Classroom to Community: A Century of Social Work in Toronto

2014, Faculty of Social Work, History, Royal Ontario Museum, Temporary Exhibit
advocacy, families, immigration, neighbourhood, poverty, social work
About This Project

Date: Opening October 25, 2014

Partner: University of Toronto Factor-Inwentash Faculty of Social Work & Family Service Toronto, and the Royal Ontario Museum

Venue: Royal Ontario Museum – map

Project Members: Desiree Fuller and Nora Venezky


The Factor-Inwentash Faculty of Social Work (FIFSW) at the University of Toronto and Family Service Toronto began a century of social work innovation in Toronto in 1914. Students, practitioners, and communities around the city undertook a collaboration to build a brighter tomorrow. One hundred years later the institutions remain on the cutting-edge of their field. Social work education and practice have made a significant impact on individuals, families, and communities in Toronto.


What is Social Work?
Social work grew from problems created by industrialization in Toronto. Heavy immigration and factory job openings resulted in disease and poor living conditions. Churches and women’s social clubs were the first to respond to these issues and as these agencies expanded, there was a need to train volunteers. In response, the University of Toronto opened the first social work program in Canada in 1914. Today, social work is a professional and academic discipline that aims to improve the well-being of individuals and communities.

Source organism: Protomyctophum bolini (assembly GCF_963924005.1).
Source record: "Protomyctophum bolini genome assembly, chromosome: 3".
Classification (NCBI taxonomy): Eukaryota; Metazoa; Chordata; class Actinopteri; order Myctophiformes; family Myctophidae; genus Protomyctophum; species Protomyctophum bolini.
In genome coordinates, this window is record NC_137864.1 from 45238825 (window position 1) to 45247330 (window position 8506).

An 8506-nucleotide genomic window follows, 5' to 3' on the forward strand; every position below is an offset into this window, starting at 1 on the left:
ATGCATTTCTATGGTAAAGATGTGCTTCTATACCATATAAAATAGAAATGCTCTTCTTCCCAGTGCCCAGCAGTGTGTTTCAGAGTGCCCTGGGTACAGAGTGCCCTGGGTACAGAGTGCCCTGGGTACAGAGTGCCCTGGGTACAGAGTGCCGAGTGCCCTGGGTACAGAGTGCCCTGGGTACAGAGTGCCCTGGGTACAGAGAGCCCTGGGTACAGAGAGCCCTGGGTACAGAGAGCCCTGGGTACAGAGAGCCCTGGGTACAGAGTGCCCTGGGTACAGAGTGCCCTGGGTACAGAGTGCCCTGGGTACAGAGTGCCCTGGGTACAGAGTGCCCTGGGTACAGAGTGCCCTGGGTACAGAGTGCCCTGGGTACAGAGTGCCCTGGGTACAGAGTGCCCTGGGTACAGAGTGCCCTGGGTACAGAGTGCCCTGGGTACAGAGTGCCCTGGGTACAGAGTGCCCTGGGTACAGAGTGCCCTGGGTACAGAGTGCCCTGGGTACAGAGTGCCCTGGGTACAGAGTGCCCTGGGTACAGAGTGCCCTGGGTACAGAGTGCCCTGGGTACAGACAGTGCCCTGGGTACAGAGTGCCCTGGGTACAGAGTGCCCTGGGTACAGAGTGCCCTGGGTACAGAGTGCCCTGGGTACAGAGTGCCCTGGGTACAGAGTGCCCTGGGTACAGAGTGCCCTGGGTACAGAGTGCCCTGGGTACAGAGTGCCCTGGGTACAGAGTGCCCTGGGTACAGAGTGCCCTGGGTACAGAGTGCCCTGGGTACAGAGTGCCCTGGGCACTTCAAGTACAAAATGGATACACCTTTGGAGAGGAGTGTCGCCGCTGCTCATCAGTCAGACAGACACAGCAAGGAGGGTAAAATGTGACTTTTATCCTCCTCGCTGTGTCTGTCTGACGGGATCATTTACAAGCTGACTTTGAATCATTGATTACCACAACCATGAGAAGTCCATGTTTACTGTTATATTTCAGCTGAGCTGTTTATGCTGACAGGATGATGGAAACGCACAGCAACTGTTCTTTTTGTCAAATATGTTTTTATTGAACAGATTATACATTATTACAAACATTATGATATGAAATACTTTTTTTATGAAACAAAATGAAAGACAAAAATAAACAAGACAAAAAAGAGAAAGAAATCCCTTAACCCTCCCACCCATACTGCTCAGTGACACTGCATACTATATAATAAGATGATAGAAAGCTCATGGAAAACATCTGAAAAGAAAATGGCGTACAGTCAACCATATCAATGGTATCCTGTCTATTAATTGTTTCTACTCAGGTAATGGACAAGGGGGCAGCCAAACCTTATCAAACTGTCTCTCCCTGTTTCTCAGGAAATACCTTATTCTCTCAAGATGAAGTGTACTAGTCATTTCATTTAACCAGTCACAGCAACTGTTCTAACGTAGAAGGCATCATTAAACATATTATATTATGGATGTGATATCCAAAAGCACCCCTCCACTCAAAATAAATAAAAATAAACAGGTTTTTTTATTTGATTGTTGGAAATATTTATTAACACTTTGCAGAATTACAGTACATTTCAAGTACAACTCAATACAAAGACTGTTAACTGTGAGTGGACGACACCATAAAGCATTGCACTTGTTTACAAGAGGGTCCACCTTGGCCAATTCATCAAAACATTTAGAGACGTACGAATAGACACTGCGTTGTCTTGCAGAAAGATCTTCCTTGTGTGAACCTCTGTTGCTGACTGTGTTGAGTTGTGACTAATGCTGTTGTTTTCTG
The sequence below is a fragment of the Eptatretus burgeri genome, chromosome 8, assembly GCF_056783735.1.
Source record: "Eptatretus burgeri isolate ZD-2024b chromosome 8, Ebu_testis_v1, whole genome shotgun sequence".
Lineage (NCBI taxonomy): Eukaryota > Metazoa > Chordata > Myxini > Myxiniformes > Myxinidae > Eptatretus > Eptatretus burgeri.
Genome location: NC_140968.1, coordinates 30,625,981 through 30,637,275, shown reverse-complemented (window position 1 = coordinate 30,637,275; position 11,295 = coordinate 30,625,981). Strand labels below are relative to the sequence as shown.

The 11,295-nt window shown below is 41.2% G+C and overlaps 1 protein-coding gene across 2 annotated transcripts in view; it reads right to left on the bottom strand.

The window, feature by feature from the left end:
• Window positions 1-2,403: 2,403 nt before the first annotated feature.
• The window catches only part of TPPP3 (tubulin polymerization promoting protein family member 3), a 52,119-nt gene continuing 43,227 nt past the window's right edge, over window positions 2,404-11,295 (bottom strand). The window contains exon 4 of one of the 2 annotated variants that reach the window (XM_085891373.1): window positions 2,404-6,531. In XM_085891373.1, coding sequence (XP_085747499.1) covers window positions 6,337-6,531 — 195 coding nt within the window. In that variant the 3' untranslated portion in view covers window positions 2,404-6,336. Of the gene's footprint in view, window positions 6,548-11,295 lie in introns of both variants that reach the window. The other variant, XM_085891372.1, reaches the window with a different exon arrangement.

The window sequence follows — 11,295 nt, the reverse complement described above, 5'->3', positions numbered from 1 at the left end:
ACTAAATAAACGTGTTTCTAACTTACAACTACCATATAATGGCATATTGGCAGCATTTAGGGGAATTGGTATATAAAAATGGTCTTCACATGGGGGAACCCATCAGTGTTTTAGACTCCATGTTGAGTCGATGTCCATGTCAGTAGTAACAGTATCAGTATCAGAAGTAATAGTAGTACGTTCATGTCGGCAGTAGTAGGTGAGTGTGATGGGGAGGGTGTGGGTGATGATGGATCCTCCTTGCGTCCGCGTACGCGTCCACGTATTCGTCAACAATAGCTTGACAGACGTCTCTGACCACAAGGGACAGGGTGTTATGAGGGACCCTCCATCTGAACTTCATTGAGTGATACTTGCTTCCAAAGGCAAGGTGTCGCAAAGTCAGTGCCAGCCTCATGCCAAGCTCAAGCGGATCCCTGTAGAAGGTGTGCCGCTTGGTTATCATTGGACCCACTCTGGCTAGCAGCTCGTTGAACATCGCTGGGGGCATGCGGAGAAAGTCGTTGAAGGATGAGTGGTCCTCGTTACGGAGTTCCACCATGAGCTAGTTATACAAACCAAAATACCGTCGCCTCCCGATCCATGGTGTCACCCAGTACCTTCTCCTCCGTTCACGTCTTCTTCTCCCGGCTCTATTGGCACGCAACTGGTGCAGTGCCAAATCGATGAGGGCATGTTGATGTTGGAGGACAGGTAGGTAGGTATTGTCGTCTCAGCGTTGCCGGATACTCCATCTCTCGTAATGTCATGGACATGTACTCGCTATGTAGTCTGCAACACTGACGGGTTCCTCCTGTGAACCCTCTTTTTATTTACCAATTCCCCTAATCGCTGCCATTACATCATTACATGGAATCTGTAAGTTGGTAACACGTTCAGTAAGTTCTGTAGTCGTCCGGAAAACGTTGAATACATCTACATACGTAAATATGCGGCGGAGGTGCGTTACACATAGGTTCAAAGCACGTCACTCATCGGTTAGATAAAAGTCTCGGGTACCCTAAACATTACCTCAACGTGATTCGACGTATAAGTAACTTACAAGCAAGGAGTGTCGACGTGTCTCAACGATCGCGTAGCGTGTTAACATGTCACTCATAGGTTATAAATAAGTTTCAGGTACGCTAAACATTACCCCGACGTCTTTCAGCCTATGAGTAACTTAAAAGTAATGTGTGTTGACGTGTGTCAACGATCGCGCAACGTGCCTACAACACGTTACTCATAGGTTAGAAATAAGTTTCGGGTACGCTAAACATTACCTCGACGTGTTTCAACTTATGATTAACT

Exhibit Elements
The exhibit features six stories that span the 100 years of Social Work history in Toronto. These stories are just a few examples of the diverse issues Social Work addresses, such as poverty, families and children, immigration, affordable housing, communities and neighbourhoods, and advocacy. A combination of archival images, maps, videos, sculpture, and artifacts will help tell the story of social work in Toronto. The exhibit will bring in the voice of the Social Work community through video interviews with influential people in the field. A timeline will provide historical context and an interactive map will show the growth of social work since 1914. This dynamic exhibit will highlight some of the amazing stories about social work. Moreover, it will provide visitors with a sense of what social work is and the number of lives it has impacted.


This exhibit was developed with two audiences in mind, the general ROM visitor and those individuals in the Social Work field. We have made a conscious effort to make the material accessible to the general ROM visitor who does not have knowledge about social work, but we wanted to choose stories that social work practitioners, academics, and students find interesting and inspiring.